“MATHEMATICS: AN ILLUSTRATED HISTORY OF NUMBERS (PONDERABLES),” edited by Tom Jackson, Shelter Harbor Press, Oct 9, 2012, Hardcover $24.95 (ages 12 and up)
I’ve always loved books that tell the history behind things, that explain elements in smaller snippets yet still go into detail. So I was excited when I received a copy of “Mathematics: An Illustrated History of Numbers.”
The coffee-table book is more than 100 pages and features various illustrations, pictures, charts and graphics. Following an introduction, it’s divided into four sections based on time/advances: prehistory to the middle ages; the renaissance and the age of enlightenment; ne numbers, new theories; and modern mathematics. A section on “great mathematicians” is also included.
An added bonus is a 12-page removable timeline that features key moments in culture, world events, science and invention, and mathematics dating from 4000 B.C. to today. On the other side of the timeline: all sorts of mathematical enigmas (games, paradoxes, primes, problems, etc.) and a chart of mathematical symbols.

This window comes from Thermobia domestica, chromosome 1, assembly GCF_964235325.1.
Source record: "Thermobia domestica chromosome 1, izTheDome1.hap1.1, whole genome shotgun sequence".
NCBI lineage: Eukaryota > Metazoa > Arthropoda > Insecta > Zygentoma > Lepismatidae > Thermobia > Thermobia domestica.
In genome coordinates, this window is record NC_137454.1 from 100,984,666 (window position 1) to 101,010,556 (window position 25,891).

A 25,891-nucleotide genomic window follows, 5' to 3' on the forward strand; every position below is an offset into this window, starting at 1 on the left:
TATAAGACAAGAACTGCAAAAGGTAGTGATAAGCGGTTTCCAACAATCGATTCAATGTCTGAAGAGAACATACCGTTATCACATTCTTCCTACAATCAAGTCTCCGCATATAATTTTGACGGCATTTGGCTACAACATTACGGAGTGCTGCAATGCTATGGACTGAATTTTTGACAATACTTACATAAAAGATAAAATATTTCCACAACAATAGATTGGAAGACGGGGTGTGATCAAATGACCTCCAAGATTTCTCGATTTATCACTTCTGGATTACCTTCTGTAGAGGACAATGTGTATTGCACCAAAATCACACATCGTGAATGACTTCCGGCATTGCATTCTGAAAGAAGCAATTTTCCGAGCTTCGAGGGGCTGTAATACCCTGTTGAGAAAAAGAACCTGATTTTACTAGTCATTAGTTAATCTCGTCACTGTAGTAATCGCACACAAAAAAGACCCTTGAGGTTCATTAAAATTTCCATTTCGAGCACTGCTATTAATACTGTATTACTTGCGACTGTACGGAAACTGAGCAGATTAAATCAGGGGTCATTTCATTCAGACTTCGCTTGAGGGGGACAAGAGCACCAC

“Mathematics: An Illustrated History of Numbers” isn’t the type of book you read cover to cover — unless you’re a true math geek, of course — rather, it’s best paged through, stopping at your areas of personal interest. Though some of the topics may at first appear over your head, the authors have made them accessible. The writing is well done and there’s not too much jargon to wade through.
Bottom line: Not only is this book interesting, it’s fun, too.
“Mathematics: An Illustrated History of Numbers” is part of the Ponderables series, which also features “The Universe: An Illustrated History of Astronomy” and “The Elements: An Illustrated History of the Periodic Table.”